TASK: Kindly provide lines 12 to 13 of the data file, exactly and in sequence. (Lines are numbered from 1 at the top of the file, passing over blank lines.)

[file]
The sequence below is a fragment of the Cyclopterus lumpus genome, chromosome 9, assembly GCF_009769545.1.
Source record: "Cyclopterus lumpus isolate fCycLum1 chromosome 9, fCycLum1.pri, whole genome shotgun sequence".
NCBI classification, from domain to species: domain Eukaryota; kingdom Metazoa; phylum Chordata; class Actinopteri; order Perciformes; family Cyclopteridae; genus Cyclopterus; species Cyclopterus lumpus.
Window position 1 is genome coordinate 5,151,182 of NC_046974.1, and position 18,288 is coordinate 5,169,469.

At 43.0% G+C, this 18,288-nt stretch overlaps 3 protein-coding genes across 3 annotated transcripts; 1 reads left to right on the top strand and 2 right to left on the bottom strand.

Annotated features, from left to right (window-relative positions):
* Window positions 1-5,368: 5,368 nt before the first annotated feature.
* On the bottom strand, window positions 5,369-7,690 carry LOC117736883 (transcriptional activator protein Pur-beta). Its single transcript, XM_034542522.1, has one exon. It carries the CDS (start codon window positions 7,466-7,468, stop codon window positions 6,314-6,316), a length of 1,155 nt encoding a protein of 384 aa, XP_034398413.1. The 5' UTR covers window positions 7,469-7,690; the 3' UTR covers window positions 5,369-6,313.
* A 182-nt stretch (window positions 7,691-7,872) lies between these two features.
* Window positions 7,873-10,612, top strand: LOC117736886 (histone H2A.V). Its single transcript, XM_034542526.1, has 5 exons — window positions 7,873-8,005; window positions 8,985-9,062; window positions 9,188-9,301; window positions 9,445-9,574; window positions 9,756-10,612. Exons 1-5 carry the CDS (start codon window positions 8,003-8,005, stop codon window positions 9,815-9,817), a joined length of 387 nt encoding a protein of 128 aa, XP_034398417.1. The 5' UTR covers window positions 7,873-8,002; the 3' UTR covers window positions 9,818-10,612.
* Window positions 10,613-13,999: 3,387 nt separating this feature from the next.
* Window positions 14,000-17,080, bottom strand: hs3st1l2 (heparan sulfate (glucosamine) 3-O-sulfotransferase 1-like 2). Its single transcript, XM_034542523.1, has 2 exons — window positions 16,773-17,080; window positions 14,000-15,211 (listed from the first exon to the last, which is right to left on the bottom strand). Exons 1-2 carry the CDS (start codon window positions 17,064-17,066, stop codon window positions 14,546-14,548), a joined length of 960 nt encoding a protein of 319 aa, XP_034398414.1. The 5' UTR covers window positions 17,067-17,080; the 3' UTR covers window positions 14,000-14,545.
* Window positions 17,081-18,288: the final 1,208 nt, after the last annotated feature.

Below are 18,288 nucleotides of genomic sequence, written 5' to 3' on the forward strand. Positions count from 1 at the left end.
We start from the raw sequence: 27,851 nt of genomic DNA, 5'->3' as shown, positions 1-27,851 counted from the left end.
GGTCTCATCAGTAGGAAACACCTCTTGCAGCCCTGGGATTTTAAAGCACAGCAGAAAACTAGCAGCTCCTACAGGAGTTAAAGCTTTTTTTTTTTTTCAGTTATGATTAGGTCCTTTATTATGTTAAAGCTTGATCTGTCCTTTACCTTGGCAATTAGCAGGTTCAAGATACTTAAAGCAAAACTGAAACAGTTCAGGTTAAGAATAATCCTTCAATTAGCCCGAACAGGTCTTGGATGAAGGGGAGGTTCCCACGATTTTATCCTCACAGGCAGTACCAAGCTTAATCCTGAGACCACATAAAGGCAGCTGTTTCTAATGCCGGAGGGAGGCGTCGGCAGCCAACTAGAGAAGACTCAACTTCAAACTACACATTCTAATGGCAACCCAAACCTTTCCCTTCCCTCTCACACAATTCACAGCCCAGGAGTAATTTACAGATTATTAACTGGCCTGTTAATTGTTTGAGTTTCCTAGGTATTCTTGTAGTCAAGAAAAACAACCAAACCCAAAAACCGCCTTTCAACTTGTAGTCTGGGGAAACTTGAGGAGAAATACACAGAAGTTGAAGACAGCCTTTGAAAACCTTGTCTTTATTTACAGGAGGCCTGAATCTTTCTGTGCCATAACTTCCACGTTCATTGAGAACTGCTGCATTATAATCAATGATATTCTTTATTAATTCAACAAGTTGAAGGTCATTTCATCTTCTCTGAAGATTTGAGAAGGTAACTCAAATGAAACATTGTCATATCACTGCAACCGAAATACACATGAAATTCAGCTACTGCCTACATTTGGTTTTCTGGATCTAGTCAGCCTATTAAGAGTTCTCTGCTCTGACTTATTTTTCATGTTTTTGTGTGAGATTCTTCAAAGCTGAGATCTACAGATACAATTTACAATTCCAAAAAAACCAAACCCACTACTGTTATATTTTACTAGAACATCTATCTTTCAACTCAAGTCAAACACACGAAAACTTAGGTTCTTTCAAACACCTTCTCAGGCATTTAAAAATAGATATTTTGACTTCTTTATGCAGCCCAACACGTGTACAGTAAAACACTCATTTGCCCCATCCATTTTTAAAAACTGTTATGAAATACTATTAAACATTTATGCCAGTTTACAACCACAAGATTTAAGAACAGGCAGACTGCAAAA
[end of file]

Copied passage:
* Window positions 14,000-17,080, bottom strand: hs3st1l2 (heparan sulfate (glucosamine) 3-O-sulfotransferase 1-like 2). Its single transcript, XM_034542523.1, has 2 exons — window positions 16,773-17,080; window positions 14,000-15,211 (listed from the first exon to the last, which is right to left on the bottom strand). Exons 1-2 carry the CDS (start codon window positions 17,064-17,066, stop codon window positions 14,546-14,548), a joined length of 960 nt encoding a protein of 319 aa, XP_034398414.1. The 5' UTR covers window positions 17,067-17,080; the 3' UTR covers window positions 14,000-14,545.
* Window positions 17,081-18,288: the final 1,208 nt, after the last annotated feature.